On April 22, 1970, on the heels of a massive oil spill in California, the first Earth Day brought 20 million Americans to stand up for the protection of a planet polluted and imperiled by industrialization. This action and the resulting coalitions lead directly to the establishment of the EPA by the end of that same year, along with the passage of the first environmental laws in the United States. Now, Earth Day is "widely recognized as the largest secular observance in the world." The theme of this year’s celebration is Invest in Our Planet, a call for governments, businesses, institutions, and individuals to act with the future in mind.
It can seem hard to talk about the planet sometimes, what with all the doom and gloom of the daily news. Yet it’s important not to give young people — or ourselves — the impression that there’s nothing we can do. Hope is an important precursor to change and to healthy adaptation. It’s also a vital glue that holds us all together, and keeps us moving, sometimes haltingly, toward an imagined brighter day. Every little bit makes a difference. Look for the helpers, as Mr. Rogers liked to say. Better yet, be one yourself.
I remember my own first Earth Day clearly. I was five years old. A family member took me to a local park, where we dug holes in the grassy ground and planted saplings, cradling the clumps of soil that enclosed their tender roots in our cupped hands before we lowered them into the ground. We pressed gingerly on the earth, as we’d been told, so that they would feel secure. I felt happy, with that childlike sense of accomplishment that’s harder to achieve as an adult. Still, the simple origins of this holiday are easy enough to access, even now. Make a new animal friend. Recycle or reuse. Plant a seed. Bring a child along. Do something loving for the planet we live on and those we share it with, and you’ll be acting for your future self as well. I wonder how tall those trees we planted all those years ago have grown. The experience is certainly still with me today.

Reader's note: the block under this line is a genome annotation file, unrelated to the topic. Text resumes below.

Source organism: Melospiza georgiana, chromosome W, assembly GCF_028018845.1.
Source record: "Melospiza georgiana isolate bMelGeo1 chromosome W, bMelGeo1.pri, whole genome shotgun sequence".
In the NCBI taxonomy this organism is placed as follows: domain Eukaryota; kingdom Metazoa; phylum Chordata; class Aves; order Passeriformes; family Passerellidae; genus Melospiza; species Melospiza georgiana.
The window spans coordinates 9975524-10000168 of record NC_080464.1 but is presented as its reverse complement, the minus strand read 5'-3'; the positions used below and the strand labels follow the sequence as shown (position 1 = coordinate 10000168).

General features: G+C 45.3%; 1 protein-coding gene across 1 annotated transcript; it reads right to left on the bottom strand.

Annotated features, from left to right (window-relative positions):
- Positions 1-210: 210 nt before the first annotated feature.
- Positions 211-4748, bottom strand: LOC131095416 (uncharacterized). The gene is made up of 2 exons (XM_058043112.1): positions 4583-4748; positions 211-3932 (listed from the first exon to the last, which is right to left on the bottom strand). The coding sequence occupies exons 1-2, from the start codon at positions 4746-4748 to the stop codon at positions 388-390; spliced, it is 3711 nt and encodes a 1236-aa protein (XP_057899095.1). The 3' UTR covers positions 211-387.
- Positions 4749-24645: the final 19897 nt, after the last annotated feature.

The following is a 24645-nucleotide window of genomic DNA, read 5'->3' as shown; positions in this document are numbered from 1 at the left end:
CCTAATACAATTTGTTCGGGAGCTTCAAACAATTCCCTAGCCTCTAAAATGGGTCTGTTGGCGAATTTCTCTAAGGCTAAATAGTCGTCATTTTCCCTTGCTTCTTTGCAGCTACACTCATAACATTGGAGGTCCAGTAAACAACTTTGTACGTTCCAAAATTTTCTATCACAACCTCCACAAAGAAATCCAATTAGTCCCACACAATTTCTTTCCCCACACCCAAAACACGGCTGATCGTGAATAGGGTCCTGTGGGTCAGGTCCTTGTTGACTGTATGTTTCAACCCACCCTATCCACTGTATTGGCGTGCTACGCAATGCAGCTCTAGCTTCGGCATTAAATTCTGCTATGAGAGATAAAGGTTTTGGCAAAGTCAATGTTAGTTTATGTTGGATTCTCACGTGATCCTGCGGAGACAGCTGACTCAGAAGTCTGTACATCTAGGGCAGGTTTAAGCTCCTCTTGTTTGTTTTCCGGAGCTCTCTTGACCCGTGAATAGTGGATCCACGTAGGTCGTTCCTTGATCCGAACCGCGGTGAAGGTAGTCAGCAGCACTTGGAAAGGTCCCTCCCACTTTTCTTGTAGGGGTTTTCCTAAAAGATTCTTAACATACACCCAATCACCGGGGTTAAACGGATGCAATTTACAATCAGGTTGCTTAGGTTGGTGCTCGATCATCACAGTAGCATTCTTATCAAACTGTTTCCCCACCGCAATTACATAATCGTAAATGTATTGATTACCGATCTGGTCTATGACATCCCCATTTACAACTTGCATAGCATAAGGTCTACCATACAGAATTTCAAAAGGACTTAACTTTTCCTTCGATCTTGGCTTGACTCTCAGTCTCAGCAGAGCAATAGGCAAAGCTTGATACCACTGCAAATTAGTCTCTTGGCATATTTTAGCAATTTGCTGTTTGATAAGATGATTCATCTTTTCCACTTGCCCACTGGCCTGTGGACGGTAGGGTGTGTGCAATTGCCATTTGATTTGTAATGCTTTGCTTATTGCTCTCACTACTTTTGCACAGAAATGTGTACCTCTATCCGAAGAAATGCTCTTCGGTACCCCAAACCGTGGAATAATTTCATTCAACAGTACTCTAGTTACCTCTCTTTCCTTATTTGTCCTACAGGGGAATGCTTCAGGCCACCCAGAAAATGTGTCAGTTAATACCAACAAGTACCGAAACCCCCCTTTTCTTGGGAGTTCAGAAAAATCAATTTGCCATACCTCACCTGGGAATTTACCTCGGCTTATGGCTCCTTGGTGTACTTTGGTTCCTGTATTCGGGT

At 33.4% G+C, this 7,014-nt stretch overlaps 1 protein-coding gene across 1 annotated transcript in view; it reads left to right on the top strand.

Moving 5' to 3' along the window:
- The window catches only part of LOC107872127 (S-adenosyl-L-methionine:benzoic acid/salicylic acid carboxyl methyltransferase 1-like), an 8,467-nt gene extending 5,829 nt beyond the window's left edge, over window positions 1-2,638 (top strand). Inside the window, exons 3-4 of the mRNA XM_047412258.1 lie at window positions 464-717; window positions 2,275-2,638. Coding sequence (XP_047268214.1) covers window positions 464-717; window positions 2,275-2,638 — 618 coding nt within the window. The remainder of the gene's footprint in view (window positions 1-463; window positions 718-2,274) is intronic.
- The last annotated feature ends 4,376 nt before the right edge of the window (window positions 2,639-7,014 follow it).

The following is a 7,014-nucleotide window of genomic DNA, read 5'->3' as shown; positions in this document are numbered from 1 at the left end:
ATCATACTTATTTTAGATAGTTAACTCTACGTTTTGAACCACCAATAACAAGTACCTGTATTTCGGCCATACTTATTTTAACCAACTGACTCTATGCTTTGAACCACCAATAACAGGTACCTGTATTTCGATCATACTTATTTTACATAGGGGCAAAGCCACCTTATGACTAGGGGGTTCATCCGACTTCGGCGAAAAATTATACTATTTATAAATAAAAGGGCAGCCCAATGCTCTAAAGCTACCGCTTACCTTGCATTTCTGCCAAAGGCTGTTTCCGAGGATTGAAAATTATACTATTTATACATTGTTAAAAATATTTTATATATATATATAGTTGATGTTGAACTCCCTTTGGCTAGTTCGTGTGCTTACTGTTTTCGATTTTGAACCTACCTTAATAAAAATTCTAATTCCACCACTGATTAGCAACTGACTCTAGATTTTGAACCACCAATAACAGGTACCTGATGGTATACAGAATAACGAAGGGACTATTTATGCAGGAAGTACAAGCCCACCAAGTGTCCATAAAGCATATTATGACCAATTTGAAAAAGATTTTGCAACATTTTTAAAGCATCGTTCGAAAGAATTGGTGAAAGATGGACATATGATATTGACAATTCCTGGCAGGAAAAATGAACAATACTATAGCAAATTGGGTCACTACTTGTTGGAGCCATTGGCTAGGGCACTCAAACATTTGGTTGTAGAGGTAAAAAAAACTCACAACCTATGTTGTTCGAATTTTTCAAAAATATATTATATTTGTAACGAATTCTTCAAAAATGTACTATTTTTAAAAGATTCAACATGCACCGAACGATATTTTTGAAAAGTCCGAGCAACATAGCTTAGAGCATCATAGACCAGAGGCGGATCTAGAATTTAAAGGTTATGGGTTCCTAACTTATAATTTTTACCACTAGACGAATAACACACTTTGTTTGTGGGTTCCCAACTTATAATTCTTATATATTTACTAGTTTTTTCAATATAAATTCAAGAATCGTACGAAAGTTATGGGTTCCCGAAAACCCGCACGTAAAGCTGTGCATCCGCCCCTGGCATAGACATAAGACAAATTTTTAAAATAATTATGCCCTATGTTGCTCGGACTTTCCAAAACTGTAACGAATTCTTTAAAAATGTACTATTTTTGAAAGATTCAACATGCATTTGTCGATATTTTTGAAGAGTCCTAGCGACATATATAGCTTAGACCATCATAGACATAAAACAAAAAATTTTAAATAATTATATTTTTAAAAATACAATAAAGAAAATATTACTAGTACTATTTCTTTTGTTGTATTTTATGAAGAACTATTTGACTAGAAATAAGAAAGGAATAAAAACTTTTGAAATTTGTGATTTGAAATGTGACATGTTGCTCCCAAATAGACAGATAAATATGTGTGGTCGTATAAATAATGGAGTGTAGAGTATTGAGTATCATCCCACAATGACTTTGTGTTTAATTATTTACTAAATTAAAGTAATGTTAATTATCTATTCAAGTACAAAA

Read on for some fun ways to learn about the Earth’s plant life, creatures, and care-taking with the kids and teens in your life or on your own, and join in a global celebration of our planet!
Celebrate Earth Day
For the whole month of April, immerse yourself in Celebrate Earth Day, a virtual activity adventure featured alongside the Free Library’s online Spring Into Reading Challenge. Styled after a bingo board, this virtual challenge asks you to complete a variety of fun, Earth-themed activities! Learn more about our planet and explore ways you can help the environment. Whether you want to focus on daily personal routines, build the health and sustainability of your neighborhood, or take part in global actions, this program has something for you. For all ages. Sign up online to join.
At your neighborhood library:
Snakes Alive! | Wednesday, April 5, 2023 4:00 P.M. → Logan Library
Snake expert Scott Prior will bring some of his large collection of favorite live snakes — all harmless — and teach you all about them. If you are brave enough, you can pet one!
Animal Champions | Friday, April 7, 2023 4:00 P.M. → Widener Library
Everybody is great at something; so are animals! Meet animals that might not swim the fastest or jump the highest, but still win the gold medal at surviving! Open to children of all ages and their families.
Insectopia: Insects vs Arachnids! | Monday, April 10, 2023 4:00 P.M. → Greater Olney Library
Meet the Insects! You'll get up close and learn about six different live insect friends including a tarantula, scorpion, and blue death feigning beetles with local entomologist, Trisha Nichols.